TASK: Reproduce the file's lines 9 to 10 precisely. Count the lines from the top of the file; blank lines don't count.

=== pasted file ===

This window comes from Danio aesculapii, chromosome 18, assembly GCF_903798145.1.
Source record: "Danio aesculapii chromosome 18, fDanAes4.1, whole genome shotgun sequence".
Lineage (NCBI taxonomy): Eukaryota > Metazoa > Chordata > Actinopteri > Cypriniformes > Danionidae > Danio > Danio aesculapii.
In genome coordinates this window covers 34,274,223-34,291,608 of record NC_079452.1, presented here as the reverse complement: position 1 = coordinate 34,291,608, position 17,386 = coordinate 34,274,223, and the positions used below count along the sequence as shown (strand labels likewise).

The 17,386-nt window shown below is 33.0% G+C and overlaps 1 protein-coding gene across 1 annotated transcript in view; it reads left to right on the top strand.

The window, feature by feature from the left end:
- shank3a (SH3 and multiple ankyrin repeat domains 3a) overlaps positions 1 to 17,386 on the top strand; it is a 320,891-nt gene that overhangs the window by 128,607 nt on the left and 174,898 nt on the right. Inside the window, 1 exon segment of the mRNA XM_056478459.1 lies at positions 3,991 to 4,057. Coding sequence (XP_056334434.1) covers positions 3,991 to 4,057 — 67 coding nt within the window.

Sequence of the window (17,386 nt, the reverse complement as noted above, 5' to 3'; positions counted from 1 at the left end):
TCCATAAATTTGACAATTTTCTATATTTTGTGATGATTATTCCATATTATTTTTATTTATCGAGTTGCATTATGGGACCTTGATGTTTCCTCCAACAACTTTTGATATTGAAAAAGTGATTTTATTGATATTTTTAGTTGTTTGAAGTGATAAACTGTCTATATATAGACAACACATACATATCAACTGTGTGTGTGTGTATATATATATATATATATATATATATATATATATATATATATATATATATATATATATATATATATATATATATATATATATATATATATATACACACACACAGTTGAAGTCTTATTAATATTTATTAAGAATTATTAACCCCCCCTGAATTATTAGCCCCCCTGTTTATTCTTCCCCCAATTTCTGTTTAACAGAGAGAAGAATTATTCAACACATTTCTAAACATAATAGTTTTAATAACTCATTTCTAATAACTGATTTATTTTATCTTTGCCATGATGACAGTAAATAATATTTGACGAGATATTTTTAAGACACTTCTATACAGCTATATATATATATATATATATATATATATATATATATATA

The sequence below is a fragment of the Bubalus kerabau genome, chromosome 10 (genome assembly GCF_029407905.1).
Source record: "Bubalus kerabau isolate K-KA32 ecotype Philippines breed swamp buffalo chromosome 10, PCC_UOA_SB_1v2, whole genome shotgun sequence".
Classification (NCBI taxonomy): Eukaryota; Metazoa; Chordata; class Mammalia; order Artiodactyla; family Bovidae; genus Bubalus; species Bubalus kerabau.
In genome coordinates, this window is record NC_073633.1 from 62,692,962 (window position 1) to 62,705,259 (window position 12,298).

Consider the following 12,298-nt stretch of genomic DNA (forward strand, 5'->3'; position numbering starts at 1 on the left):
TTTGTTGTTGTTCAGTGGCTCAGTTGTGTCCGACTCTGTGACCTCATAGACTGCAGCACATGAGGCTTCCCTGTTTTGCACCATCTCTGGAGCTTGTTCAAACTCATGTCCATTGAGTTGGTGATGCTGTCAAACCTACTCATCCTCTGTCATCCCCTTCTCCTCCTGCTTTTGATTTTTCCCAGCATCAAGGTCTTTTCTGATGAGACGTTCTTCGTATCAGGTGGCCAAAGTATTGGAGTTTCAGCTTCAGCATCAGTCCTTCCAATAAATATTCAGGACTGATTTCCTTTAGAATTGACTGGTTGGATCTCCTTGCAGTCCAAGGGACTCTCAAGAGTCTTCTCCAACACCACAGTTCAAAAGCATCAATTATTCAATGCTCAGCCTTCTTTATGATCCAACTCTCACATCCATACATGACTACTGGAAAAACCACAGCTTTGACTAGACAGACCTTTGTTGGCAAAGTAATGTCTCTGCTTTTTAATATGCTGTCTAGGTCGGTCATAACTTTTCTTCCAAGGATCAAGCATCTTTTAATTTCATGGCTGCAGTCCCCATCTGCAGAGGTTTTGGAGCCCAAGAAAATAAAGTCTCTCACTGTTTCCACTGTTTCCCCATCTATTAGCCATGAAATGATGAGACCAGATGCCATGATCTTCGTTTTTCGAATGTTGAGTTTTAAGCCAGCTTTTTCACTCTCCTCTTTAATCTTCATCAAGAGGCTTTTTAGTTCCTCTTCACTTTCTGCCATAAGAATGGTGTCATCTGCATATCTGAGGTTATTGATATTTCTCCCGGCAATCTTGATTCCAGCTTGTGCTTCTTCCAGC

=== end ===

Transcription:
TCCATAAATTTGACAATTTTCTATATTTTGTGATGATTATTCCATATTATTTTTATTTATCGAGTTGCATTATGGGACCTTGATGTTTCCTCCAACAACTTTTGATATTGAAAAAGTGATTTTATTGATATTTTTAGTTGTTTGAAGTGATAAACTGTCTATATATAGACAACACATACATATCAACTGTGTGTGTGTGTATATATATATATATATATATATATATATATATATATATATATATATATATATATATATATATATATATATATATATATATATATATATATATACACACACACAGTTGAAGTCTTATTAATATTTATTAAGAATTATTAACCCCCCCTGAATTATTAGCCCCCCTGTTTATTCTTCCCCCAATTTCTGTTTAACAGAGAGAAGAATTATTCAACACATTTCTAAACATAATAGTTTTAATAACTCATTTCTAATAACTGATTTATTTTATCTTTGCCATGATGACAGTAAATAATATTTGACGAGATATTTTTAAGACACTTCTATACAGCTATATATATATATATATATATATATATATATATATATATA

The sequence below is a fragment of the Bubalus kerabau genome, chromosome 10 (genome assembly GCF_029407905.1).